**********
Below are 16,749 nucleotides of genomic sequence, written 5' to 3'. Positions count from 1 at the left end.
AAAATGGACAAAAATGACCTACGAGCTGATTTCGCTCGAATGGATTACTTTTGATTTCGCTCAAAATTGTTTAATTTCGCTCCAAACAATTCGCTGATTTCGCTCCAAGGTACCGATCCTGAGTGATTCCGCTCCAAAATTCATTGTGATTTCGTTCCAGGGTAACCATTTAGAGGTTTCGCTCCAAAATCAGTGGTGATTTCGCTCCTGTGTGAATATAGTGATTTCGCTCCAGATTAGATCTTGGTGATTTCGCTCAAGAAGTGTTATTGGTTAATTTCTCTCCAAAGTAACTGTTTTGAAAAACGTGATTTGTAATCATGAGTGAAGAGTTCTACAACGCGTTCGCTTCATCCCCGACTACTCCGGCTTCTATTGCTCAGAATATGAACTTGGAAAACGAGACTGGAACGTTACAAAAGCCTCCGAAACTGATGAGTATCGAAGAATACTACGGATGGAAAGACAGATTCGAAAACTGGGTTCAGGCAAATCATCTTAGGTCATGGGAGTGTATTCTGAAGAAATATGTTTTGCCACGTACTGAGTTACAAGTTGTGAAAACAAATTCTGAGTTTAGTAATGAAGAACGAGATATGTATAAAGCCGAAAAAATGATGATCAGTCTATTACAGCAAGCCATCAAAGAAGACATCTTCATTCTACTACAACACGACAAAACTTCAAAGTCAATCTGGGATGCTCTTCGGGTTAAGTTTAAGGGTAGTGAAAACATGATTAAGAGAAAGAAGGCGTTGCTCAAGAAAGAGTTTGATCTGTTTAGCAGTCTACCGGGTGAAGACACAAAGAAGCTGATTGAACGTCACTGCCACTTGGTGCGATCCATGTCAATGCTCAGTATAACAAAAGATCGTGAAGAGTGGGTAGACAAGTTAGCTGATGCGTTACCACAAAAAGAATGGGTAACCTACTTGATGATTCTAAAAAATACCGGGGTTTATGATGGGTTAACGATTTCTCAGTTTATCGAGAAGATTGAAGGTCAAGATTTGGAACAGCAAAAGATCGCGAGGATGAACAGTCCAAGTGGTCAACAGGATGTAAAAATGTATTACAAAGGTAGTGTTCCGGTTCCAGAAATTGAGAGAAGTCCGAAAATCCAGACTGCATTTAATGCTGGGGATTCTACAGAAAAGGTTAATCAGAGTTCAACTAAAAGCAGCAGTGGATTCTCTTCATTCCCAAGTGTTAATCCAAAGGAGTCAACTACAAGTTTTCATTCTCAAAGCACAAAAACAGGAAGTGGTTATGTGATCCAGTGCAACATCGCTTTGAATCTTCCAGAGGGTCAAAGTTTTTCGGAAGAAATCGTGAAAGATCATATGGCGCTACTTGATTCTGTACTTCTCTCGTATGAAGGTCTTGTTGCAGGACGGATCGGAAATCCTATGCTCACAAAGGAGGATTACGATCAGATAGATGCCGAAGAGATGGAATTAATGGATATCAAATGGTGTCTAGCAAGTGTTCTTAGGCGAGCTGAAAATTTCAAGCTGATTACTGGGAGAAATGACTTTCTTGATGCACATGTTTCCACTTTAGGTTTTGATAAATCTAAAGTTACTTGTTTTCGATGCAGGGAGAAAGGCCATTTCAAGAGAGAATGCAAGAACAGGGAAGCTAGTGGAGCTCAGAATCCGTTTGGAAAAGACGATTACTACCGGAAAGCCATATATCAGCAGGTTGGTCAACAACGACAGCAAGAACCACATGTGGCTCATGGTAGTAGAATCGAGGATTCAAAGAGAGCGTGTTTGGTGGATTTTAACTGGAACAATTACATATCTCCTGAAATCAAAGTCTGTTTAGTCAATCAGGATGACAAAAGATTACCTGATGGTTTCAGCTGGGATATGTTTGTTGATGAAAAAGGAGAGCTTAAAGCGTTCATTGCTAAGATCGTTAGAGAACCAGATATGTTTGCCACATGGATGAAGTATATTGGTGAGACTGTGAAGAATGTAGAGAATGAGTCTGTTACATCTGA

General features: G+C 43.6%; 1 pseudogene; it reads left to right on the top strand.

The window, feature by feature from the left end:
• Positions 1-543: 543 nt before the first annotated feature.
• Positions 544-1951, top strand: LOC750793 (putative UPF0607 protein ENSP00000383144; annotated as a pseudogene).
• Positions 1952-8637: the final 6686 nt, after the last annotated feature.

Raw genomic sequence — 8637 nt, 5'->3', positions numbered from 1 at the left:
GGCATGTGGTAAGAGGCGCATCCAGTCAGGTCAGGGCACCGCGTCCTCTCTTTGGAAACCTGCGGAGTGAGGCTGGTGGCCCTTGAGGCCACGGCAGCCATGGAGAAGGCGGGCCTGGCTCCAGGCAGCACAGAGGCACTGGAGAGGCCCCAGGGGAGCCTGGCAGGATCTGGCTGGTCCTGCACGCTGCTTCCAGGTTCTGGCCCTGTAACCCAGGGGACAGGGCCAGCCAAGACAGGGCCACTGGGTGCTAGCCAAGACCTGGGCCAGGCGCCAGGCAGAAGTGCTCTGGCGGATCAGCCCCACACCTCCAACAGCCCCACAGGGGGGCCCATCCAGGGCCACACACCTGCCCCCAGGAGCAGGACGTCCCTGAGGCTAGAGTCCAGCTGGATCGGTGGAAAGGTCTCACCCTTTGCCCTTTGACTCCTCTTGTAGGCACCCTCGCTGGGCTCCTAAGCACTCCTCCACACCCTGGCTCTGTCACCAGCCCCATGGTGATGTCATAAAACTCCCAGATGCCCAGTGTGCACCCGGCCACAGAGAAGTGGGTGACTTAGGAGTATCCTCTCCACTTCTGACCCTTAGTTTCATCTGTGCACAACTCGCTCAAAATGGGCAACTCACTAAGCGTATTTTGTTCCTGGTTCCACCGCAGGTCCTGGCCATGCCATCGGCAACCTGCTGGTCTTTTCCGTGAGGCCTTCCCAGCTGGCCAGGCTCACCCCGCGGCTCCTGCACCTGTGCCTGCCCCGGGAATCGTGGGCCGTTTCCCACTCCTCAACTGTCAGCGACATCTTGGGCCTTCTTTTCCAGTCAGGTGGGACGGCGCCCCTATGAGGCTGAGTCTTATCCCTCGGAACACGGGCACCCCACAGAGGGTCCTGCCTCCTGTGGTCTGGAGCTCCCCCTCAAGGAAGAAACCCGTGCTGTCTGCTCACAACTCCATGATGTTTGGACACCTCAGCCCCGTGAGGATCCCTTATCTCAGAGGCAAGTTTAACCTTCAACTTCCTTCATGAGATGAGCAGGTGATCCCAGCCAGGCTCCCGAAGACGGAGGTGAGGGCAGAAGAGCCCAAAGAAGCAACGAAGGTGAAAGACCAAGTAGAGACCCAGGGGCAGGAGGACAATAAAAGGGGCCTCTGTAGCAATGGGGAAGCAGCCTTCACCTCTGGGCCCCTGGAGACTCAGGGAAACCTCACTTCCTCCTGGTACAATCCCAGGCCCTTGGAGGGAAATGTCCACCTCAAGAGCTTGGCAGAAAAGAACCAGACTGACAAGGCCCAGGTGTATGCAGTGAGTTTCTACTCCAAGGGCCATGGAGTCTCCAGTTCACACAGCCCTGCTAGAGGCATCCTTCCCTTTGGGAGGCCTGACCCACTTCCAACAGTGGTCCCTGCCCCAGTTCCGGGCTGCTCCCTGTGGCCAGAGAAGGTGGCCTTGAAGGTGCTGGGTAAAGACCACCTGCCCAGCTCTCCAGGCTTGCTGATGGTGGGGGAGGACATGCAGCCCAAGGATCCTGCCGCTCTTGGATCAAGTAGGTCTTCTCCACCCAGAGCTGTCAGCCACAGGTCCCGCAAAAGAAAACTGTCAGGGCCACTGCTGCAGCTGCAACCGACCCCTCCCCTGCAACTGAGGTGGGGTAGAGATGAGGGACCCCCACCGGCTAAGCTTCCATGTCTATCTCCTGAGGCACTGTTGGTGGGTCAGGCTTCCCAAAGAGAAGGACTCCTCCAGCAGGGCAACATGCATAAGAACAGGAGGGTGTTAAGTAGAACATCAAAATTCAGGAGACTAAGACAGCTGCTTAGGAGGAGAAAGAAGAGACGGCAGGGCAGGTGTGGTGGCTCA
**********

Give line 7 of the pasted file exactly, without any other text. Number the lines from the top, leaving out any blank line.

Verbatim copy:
• Positions 1952-8637: the final 6686 nt, after the last annotated feature.